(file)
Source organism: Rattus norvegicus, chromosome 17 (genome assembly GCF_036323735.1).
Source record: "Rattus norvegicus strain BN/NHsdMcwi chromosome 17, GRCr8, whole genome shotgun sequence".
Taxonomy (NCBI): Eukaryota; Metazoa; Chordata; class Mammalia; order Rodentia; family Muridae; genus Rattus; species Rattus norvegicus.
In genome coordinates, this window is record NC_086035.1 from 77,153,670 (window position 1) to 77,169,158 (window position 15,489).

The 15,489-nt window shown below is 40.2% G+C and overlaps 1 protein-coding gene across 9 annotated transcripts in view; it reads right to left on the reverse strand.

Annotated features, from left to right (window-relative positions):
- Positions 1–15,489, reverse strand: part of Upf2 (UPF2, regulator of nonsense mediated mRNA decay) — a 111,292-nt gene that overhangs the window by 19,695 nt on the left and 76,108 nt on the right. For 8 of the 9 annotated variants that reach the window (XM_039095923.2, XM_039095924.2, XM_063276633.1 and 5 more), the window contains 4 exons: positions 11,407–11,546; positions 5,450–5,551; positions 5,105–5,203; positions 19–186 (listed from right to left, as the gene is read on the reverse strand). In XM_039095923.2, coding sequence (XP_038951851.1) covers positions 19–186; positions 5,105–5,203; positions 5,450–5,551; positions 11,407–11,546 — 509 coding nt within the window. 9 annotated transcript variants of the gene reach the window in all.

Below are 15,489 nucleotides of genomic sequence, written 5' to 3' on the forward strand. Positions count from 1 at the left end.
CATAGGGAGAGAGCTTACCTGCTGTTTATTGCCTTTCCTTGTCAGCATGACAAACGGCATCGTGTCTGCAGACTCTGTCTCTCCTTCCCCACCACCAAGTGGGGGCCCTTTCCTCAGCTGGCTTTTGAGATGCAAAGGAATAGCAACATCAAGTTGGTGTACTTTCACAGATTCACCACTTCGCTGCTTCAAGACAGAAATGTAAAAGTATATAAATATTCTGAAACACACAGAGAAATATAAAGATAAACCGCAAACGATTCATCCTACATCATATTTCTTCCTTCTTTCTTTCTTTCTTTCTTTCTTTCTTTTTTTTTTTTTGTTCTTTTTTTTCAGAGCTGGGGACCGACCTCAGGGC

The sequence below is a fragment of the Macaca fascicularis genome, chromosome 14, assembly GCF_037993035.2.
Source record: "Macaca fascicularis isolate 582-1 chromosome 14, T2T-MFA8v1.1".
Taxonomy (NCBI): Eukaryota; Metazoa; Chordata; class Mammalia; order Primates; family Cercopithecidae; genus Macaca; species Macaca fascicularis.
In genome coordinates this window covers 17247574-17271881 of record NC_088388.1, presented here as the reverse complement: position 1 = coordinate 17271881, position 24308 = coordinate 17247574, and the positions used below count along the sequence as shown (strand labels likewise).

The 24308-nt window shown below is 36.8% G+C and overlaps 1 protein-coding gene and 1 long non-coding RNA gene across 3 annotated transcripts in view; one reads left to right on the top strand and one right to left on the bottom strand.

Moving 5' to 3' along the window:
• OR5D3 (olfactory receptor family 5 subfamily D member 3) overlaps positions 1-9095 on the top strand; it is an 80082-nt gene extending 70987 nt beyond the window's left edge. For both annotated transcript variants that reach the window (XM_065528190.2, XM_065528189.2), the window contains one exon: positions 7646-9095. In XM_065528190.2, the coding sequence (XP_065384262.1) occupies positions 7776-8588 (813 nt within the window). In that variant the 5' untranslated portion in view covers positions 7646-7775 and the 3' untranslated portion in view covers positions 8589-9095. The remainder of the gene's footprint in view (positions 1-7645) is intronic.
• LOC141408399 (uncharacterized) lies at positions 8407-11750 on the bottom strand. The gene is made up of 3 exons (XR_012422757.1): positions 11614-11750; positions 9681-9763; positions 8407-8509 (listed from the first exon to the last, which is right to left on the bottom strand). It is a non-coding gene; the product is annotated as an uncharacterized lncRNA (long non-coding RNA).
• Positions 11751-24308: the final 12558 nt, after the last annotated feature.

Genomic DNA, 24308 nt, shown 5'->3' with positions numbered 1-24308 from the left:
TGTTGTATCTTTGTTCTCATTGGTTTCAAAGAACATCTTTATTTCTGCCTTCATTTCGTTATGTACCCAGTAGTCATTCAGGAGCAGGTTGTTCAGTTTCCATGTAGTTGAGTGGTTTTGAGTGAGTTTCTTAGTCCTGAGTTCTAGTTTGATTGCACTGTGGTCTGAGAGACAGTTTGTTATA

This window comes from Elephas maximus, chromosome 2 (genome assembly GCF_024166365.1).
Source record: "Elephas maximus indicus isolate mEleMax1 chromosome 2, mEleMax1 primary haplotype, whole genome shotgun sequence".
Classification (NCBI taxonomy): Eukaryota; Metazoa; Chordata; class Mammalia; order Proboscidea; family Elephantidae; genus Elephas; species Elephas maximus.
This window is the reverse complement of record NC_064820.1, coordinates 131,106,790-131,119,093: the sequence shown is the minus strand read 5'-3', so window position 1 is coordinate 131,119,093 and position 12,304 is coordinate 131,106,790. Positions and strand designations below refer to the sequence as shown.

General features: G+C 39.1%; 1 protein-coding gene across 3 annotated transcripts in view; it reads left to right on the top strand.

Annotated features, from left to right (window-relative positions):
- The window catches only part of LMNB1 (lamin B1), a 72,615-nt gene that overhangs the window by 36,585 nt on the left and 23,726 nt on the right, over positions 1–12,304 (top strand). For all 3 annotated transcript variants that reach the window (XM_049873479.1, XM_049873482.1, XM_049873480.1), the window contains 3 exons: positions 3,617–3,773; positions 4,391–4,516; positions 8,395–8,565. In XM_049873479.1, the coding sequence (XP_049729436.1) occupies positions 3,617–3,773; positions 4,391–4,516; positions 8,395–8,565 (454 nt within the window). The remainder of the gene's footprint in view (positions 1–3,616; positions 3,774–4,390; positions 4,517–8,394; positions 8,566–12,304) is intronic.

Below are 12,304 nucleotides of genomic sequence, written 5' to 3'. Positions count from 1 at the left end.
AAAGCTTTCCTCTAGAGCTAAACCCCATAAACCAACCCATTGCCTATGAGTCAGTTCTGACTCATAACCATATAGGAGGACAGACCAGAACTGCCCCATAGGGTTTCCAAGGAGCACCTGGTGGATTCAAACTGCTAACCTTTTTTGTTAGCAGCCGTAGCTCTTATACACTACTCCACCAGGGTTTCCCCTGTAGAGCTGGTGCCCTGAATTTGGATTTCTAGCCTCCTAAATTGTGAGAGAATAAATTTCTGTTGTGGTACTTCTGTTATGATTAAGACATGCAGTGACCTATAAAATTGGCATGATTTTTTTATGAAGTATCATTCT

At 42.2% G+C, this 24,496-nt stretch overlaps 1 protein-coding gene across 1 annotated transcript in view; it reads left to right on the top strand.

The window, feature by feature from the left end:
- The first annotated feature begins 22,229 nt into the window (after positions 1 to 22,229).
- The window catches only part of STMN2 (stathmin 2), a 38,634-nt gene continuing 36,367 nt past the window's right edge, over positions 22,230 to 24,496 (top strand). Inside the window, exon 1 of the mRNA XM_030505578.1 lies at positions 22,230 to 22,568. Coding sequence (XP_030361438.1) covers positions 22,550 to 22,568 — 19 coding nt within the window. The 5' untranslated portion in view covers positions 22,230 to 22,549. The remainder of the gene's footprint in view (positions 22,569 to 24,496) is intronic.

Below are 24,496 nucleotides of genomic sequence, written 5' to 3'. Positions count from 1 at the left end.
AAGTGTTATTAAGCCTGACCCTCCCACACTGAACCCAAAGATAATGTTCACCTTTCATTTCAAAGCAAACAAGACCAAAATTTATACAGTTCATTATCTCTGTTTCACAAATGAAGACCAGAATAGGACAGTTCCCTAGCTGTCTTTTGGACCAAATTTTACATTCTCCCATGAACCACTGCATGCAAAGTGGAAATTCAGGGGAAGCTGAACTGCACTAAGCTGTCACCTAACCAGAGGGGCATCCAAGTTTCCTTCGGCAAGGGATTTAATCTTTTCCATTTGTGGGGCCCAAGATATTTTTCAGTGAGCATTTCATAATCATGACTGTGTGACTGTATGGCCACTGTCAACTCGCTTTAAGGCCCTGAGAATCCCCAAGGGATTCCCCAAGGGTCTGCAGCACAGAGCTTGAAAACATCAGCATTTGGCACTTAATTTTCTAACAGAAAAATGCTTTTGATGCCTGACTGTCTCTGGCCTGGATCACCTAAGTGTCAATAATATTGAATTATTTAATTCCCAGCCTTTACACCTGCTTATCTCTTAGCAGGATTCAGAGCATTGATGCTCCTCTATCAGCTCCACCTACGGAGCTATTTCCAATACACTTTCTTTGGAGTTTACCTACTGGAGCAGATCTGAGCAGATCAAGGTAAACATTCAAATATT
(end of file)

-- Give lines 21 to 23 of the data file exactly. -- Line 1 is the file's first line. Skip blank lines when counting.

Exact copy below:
This window comes from Elephas maximus, chromosome 2 (genome assembly GCF_024166365.1).
Source record: "Elephas maximus indicus isolate mEleMax1 chromosome 2, mEleMax1 primary haplotype, whole genome shotgun sequence".
Classification (NCBI taxonomy): Eukaryota; Metazoa; Chordata; class Mammalia; order Proboscidea; family Elephantidae; genus Elephas; species Elephas maximus.